Kimi Raikkonen has been ruled out of a second consecutive race, the Italian Grand Prix, after testing positive for COVID-19 at Zandvoort.
The veteran Finn, who is retiring from Formula 1 at the end of the season, will again be replaced in the Alfa Romeo by Robert Kubica.
It emerged on the Saturday morning of the Dutch Grand Prix weekend that Raikkonen had returned a positive test for the coronavirus following Friday’s practice sessions.
The 41-year-old was reported to be displaying no symptoms and isolating in his hotel.
However, Alfa Romeo are now saying the 2007 World Champion “is still isolating in his home”.
A statement from the team read: “Alfa Romeo Racing ORLEN can confirm that reserve driver Robert Kubica will continue to deputise for Kimi Raikkonen at this weekend’s Italian Grand Prix.
“Kimi missed last week’s race at Zandvoort after testing positive for COVID-19 and has not yet been cleared for a return to racing. As per health authority requirements, he is still isolating in his home.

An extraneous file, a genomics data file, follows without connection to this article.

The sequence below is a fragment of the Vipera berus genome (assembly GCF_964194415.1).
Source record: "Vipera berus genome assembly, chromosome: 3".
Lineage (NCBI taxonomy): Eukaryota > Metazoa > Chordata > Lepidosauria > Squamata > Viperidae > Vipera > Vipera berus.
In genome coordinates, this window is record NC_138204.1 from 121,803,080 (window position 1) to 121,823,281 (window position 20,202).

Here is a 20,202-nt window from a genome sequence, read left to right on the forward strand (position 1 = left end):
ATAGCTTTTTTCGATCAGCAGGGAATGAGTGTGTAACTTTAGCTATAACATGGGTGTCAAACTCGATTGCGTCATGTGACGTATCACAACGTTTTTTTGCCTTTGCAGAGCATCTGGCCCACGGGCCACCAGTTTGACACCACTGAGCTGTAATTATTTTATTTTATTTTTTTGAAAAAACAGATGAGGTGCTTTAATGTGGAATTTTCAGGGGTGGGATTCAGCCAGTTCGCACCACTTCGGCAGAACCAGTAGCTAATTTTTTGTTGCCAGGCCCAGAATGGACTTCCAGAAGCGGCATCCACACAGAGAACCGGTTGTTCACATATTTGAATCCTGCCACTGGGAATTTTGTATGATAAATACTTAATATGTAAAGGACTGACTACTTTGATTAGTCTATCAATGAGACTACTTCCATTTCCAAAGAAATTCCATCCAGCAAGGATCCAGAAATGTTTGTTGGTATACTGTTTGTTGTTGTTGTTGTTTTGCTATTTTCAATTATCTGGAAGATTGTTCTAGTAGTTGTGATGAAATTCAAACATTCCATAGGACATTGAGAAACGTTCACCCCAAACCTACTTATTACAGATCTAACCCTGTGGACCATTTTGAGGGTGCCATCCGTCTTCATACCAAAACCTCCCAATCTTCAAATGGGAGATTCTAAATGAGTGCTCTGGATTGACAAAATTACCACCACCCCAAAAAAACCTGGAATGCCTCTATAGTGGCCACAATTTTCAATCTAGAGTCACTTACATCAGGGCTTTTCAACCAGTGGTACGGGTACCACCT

“Robert, who performed admirably in the Netherlands after stepping in at short notice before FP3, will return to the car alongside Antonio Giovinazzi.”
— Alfa Romeo Racing ORLEN (@alfaromeoracing) September 8, 2021
Kubica started 16th on the grid for the Dutch Grand Prix, with only the two Haas cars slower in qualifying and Sergio Perez and Nicholas Latifi starting from the pit lane.
He finished 15th in the race, one place behind Giovinazzi who had qualified an excellent seventh but suffered an untimely puncture that ruined his hopes of a points finish.
The 36-year-old Pole won the 2008 Canadian Grand Prix for the BMW Sauber team, who are now titled Alfa Romeo, but after his first year with Renault in 2010 he suffered life-changing arm injuries in a rallying accident.
Although he competed in rallying and other classes of racing from 2013 onwards, Kubica did not return to Formula 1 until 2018 as a test driver with Williams. He raced for Williams in 2019, scoring a point at the German Grand Prix.
This year, he has been taking part in the European Le Mans Series while serving as an Alfa Romeo test driver and recorded victories at Barcelona and the Red Bull Ring before being heartbreakingly denied a Le Mans 24-Hour Race class victory due to a final-lap breakdown.
After the Dutch Grand Prix, he said: “Finally I had a few battles, which the last time I probably had the car to fight was 11 years ago in Formula 1 because in the end 2019 was more survival than enjoying. It has been a demanding Sunday for me.”